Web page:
GUN VIOLENCE: A Public Health Hazard

GUN VIOLENCE: A Public Health Hazard

IN DEVELOPMENT DISCUSSION

CONTRIBUTE

GUN VIOLENCE: A Public Health Hazard” is a proposed long-form documentary for public television and educational distribution that looks at gun violence as a public health crisis that can be solved.

 

Public Health Crisis: The Goal of Gun Violence Reduction

Last year, over 36,000 Americans died from gun violence. How do we stop the carnage? For years, the medical/healthcare community has wanted to frame the issue as a public health/medical issue. We concur. It is our belief that, while no single approach will solve this complex problem, the intelligent and strategic use of media can begin to re-frame the issue to create a new environment of understanding and positive action. We must pivot away from blaming those who disagree with us. We must be for something positive to effectively deliver our message of reform. Certainly, saving lives is such a universally shared goal.

 

The challenge is how we begin. Collect the existing intellectual capital; sift it with a Board of Advisors; craft new content seen—and framed—differently. Our proposed public television documentary, combined with strategic educational and community outreach, as well as a companion book, defines gun violence as a disease that, over time, can be treated with advances in technology, science, healthcare, innovative public health programs as well as with K-12 educational curricula.

 

Upstream intervention has been successful with a number of public health issues including a reduction in automobile deaths caused by drunk drivers. Mothers Against Drunk Drivers (MADD.org) coined the phrase: “Friends Don’t Let Friends Drive Drunk.” The concept of the “designated driver” was imported to the United States on a large scale in 1988 through the Harvard Alcohol Project, an initiative by the Harvard School of Public Health’s Center for Health Communication, led by Dr. Jay Winsten. In effect, they changed their approach – and others — by creating less threatening, non-inflammatory language to deal with a potentially incendiary issue.  Our goal will be to seek similar paths.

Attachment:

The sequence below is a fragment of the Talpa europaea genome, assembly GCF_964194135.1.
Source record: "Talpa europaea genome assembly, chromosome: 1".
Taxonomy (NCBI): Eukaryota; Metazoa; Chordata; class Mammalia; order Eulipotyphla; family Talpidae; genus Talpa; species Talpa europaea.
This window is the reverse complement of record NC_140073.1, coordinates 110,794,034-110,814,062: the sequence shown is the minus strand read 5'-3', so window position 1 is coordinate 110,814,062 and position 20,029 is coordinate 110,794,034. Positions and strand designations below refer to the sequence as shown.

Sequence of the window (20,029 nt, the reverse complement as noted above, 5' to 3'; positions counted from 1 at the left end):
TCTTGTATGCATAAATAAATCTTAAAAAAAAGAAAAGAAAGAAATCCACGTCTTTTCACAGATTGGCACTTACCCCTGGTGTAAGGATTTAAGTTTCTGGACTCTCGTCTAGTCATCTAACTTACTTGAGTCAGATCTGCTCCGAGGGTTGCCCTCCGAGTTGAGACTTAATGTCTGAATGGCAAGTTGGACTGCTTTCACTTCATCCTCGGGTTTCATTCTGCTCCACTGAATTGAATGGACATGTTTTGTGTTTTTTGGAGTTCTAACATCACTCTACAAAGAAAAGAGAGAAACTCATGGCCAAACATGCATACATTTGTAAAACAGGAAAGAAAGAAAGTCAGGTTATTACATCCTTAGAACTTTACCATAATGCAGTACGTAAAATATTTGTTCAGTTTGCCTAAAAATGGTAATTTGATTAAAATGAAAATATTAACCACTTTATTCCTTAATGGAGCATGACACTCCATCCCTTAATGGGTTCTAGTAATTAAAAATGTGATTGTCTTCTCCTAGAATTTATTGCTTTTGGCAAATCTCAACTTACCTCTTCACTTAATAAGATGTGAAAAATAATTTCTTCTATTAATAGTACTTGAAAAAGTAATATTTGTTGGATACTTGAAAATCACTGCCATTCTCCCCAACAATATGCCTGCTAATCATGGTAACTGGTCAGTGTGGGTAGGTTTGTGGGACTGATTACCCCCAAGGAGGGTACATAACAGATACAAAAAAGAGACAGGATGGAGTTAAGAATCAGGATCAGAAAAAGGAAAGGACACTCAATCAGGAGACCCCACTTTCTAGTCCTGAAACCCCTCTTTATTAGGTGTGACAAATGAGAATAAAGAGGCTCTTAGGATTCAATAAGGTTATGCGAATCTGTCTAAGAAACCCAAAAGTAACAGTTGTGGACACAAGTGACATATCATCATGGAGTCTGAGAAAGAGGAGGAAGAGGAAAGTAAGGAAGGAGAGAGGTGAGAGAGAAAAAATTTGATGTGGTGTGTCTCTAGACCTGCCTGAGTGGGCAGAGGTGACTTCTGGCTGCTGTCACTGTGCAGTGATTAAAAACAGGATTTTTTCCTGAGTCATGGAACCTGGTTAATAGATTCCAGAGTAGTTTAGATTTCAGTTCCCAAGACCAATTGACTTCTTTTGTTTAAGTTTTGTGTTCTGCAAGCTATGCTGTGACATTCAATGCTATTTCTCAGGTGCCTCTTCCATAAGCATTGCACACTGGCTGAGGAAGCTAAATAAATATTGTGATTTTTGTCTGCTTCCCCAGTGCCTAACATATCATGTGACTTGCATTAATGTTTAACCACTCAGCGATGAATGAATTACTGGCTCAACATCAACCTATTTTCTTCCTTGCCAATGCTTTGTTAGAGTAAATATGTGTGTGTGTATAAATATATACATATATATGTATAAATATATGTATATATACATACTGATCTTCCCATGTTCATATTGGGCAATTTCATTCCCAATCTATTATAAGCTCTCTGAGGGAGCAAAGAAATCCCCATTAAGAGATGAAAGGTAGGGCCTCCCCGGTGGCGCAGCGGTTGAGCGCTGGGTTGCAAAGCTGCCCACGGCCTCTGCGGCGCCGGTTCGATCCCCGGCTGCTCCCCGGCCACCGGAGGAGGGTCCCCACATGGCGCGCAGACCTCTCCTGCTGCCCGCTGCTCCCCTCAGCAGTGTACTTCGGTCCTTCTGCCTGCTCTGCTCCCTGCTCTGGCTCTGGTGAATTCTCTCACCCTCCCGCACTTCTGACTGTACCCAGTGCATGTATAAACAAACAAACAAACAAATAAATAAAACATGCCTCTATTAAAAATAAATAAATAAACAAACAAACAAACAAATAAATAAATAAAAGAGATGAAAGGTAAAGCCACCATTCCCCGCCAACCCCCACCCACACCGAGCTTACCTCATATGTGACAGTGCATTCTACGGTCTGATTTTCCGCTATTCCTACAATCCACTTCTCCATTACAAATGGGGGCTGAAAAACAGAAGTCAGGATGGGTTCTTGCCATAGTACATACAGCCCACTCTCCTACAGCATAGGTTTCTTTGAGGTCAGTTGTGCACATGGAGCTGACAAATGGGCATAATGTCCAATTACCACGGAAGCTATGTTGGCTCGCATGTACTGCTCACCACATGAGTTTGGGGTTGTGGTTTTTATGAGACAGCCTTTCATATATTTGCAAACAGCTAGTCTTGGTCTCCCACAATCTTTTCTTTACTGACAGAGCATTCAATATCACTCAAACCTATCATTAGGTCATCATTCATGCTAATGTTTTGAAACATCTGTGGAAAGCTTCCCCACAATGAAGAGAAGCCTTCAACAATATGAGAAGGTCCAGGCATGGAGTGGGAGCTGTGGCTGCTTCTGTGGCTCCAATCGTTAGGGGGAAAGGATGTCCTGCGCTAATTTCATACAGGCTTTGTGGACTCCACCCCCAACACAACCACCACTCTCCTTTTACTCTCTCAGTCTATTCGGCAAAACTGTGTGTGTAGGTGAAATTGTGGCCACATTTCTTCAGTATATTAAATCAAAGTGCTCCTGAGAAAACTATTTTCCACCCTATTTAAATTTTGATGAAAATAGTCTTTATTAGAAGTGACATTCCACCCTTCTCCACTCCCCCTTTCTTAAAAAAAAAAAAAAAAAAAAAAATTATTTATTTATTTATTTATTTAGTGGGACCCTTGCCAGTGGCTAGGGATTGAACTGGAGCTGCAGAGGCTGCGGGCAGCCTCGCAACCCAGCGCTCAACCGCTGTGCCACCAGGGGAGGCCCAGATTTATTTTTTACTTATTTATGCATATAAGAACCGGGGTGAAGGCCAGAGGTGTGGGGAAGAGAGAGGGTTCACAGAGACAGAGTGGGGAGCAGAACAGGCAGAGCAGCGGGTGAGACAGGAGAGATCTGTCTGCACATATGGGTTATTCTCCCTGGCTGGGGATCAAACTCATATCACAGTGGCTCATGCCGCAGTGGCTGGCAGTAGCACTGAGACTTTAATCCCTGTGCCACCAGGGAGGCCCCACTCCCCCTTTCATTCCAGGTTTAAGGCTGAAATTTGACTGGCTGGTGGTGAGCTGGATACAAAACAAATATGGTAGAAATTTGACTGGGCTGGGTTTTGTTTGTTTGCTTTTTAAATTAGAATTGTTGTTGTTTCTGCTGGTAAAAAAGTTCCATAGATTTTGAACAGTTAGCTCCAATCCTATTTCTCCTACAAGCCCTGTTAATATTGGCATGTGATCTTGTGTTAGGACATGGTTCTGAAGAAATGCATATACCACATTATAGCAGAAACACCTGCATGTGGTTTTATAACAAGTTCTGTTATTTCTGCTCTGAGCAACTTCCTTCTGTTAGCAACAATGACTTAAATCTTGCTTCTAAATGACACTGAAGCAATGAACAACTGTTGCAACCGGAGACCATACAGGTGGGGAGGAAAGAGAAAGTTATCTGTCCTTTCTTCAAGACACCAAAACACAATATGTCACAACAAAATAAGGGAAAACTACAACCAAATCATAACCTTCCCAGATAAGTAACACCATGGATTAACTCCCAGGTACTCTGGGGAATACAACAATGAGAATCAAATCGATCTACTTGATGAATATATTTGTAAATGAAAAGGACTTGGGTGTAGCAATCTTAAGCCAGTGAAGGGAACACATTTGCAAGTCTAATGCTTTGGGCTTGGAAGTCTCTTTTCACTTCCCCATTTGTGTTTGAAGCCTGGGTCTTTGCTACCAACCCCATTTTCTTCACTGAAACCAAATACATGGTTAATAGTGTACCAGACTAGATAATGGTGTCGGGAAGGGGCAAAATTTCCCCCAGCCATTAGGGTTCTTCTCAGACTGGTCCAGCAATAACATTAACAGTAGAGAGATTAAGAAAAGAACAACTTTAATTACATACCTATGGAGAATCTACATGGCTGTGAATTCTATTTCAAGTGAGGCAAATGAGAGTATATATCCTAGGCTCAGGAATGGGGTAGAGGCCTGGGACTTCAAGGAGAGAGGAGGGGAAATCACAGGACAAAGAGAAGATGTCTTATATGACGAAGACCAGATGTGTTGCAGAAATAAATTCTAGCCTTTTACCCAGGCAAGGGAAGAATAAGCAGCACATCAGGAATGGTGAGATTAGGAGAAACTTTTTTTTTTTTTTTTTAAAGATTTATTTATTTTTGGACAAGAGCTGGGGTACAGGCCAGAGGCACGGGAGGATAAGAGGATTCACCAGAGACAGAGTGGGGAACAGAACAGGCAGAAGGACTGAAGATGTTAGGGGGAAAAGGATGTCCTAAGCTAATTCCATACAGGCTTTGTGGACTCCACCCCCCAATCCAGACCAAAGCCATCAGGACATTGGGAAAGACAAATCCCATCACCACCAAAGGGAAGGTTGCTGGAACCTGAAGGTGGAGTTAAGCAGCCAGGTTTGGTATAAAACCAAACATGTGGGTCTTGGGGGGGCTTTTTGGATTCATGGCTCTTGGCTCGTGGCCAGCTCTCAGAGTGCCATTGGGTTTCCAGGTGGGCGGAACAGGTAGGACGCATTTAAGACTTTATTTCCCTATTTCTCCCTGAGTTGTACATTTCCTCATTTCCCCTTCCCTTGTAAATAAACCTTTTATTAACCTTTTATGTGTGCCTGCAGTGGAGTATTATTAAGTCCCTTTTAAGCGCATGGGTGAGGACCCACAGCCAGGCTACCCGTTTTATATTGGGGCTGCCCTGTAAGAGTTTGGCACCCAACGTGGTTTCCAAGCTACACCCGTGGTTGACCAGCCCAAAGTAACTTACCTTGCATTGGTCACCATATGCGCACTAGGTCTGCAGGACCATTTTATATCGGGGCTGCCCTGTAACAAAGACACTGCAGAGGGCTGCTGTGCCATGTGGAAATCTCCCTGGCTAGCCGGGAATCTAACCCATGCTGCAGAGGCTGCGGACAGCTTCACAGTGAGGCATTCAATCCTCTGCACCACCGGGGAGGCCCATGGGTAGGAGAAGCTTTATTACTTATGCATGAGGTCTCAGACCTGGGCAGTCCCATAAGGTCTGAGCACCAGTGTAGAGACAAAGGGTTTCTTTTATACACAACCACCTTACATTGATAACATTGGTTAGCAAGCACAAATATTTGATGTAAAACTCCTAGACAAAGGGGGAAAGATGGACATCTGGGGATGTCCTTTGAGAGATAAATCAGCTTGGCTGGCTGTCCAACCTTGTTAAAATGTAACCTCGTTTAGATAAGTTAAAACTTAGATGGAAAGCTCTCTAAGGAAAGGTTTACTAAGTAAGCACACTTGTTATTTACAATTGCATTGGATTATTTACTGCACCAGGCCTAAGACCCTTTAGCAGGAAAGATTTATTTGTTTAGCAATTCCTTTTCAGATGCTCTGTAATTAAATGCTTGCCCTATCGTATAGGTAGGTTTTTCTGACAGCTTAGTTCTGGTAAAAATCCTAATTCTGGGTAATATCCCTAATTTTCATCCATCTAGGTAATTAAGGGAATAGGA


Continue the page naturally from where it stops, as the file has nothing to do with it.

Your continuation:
The Media Policy Center is a non-profit 501c3 organization founded in 2002 with a mission to inform, educate, challenge, and engage a responsive citizenry in improving their communities and civil society. MPC fulfills its mission by researching and developing, documenting and promoting a new spirit of cooperation among neighbors, community leaders, civic organizations, elected officials, and government agencies. Convinced that greater understanding engenders greater community engagement, the organization uses its unique media outreach model to spread the seeds of inspired solutions and sustain interest and dialogue over time to achieve profound systemic change. It leverages media for positive social, economic and political change.

Research & Development

MPC works in several phases, the first being the R&D Fact-Finding Phase. Both a written and video report would be produced and affirmed by our advisors before being introduced to our funders. MPC will visit locations across the country to research and recommend content. These reports would take 4-6 months and would be budgeted at $50,000-100,000, depending on location travel and staff size. A production schedule, and budget for the special public television broadcast, post-production timeline, and comprehensive outreach strategy would be part of the final R&D Report.

The Gun Violence Reduction Project

Staff Coordination with PBS, local educational institutions, and grassroots organizations:

  • Outreach to consumer, environmental, educational, professional, religious, and civic organizations:

Includes the creation of a strategic plan and guide for local and regional coordination with PBS and its 300+ local stations; creation and distribution of a national monthly Gun Violence Reduction (GVR) electronic newsletter.

Develop and coordinate local community coalitions:

Customized approaches to educational and community-based outreach. Link to high schools, community colleges and higher education institutions. Coordinate efforts with non-profits and the business community.

  • Streaming: